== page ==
7 Answers 7


I know this is old question, however this is my solution:

    md5(CAST((array_agg(f.* order by id))AS text)) /* id is a primary key of table (to avoid random sorting) */
    foo f; 
  • 1
    This was the simplest solution I saw and it worked well for me. Thanks Tomas! Apr 10, 2020 at 18:08
SELECT md5(array_agg(md5((t.*)::varchar))::varchar)
  FROM (
        SELECT *
          FROM my_table
         ORDER BY 1
       ) AS t

just do like this to create a hash table aggregation function.

create function pg_concat( text, text ) returns text as '
    if $1 isnull then
        return $2;
       return $1 || $2;
    end if;
end;' language 'plpgsql';

create function pg_concat_fin(text) returns text as '
    return $1;
end;' language 'plpgsql';

create aggregate pg_concat (
    basetype = text,
    sfunc = pg_concat,
    stype = text,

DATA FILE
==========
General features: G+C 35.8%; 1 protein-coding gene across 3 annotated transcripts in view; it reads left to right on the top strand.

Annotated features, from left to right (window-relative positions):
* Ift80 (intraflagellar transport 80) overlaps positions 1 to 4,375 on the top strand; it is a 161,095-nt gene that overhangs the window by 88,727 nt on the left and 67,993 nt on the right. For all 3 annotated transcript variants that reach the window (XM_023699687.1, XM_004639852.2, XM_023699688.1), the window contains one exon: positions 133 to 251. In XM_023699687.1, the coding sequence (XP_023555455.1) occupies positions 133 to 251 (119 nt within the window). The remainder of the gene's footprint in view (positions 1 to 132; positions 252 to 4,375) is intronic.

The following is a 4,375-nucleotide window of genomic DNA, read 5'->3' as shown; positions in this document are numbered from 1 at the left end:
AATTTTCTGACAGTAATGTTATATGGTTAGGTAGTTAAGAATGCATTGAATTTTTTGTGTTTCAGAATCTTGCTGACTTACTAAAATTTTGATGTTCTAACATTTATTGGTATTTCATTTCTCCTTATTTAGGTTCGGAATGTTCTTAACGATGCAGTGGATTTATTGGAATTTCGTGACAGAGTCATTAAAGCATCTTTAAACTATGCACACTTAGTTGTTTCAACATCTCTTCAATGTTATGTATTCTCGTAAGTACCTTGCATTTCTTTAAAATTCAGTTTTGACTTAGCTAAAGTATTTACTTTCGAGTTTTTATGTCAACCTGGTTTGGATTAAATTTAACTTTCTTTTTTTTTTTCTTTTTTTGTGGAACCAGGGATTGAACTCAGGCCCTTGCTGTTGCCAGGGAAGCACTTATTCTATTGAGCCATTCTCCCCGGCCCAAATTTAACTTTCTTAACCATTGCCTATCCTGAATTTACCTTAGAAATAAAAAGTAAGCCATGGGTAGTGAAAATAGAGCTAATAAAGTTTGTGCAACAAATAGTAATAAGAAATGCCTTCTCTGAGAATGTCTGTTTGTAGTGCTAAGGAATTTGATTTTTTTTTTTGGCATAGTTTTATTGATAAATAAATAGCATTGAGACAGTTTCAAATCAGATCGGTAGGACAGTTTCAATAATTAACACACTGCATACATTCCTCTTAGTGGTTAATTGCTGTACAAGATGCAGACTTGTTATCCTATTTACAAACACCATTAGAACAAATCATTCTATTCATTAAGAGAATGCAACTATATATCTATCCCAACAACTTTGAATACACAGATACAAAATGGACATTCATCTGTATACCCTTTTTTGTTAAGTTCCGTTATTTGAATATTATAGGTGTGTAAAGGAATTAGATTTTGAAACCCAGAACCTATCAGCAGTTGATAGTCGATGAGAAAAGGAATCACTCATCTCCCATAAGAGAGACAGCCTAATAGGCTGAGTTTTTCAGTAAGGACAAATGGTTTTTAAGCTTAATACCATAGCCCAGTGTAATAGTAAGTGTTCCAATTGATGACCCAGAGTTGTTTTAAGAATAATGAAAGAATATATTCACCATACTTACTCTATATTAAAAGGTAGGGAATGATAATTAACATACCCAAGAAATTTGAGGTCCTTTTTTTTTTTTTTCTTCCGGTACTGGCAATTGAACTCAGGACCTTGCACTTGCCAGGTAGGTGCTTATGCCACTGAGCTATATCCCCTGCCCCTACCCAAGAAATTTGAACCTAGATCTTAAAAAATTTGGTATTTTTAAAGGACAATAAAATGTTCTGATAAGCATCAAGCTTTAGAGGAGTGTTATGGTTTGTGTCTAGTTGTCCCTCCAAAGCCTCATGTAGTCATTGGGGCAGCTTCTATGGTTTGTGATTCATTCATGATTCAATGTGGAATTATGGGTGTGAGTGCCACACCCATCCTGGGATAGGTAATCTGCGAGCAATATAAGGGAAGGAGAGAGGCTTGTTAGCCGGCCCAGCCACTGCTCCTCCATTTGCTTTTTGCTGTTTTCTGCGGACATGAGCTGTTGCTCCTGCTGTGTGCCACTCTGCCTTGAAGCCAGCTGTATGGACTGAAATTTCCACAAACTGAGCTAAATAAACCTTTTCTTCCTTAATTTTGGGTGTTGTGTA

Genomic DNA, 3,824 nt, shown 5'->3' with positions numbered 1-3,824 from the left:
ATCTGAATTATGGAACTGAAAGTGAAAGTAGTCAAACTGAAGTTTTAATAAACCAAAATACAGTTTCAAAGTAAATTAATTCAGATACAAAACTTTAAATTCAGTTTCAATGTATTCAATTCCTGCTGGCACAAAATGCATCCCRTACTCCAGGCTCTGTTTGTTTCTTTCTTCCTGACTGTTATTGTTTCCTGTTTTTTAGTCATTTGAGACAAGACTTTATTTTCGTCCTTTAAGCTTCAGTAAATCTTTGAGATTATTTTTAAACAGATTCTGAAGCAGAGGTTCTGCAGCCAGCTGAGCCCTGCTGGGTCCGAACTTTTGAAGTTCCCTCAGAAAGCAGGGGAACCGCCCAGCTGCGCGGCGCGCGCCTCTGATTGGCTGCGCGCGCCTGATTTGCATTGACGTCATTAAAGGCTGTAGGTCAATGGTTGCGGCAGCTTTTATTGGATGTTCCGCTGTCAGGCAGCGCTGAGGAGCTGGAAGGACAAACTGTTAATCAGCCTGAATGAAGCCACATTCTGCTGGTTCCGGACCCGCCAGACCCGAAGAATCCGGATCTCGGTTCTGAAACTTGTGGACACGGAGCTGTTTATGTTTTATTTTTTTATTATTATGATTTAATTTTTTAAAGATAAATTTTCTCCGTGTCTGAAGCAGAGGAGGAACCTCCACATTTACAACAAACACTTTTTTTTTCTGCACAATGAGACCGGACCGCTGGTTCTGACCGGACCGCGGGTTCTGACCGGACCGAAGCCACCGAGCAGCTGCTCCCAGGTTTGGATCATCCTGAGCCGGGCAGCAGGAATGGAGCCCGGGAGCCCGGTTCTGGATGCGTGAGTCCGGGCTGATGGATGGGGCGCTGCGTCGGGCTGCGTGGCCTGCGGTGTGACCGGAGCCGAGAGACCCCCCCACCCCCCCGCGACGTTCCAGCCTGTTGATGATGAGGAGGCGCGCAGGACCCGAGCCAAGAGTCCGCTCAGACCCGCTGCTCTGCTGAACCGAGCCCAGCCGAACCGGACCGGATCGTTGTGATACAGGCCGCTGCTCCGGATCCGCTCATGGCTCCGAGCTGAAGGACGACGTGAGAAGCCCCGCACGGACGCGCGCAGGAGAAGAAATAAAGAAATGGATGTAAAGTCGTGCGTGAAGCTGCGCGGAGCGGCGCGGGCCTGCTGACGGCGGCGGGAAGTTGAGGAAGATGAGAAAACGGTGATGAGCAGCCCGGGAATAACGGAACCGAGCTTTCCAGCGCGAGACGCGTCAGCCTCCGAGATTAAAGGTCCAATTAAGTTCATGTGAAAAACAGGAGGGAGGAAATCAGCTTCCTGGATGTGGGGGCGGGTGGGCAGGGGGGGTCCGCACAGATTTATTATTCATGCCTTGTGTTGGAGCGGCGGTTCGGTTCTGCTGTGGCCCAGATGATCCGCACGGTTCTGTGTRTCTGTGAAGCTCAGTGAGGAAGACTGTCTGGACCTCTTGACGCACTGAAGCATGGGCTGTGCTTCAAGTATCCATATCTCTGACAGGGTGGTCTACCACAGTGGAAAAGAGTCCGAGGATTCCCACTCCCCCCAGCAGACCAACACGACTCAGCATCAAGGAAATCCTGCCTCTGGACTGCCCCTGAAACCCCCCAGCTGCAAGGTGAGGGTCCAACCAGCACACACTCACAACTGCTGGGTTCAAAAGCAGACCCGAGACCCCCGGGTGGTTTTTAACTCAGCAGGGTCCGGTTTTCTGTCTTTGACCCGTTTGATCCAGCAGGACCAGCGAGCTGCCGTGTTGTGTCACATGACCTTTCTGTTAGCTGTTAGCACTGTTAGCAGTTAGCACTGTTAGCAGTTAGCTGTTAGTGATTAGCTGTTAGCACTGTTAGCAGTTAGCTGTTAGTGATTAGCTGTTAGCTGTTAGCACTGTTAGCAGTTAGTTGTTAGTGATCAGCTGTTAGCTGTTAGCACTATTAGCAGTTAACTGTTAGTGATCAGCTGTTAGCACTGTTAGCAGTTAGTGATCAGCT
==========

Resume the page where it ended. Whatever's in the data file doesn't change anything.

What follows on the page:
finalfunc = pg_concat_fin);

then you could use the pg_concat function to caculate the table's hash value.

select md5(pg_concat(md5(CAST((f.*)AS text)))) from f order by id
  • had to adjust (postgres 11.7) to select md5(pg_concat(md5(CAST((f.*)AS text))order by id)) from f . Also, for my largish table @harmic's/@Ben's solution runs in 1.5 min while this solution is still running after 45min
    – DrD
    Nov 2, 2020 at 9:14

I had a similar requirement, to use when testing a specialized table replication solution.

@Ben's rolling MD5 solution (which he appended to the question) seems quite efficient, but there were a couple of traps which tripped me up.

The first (mentioned in some of the other answers) is that you need to ensure that the aggregate is performed in a known order over the table you are checking. The syntax for that is eg.

select zz_hashagg(CAST((example.*)AS text) order by id) from example;

Note the order by is inside the aggregate.

The second is that using CAST((example.*)AS text will not give identical results for two tables with the same column contents unless the columns were created in the same order. In my case that was not guaranteed, so to get a true comparison I had to list the columns separately, for example:

select zz_hashagg(CAST((example.id, example.a, example.c)AS text) order by id) from example;

For completeness (in case a subsequent edit should remove it) here is the definition of the zz_hashagg from @Ben's question:

create function zz_concat(text, text) returns text as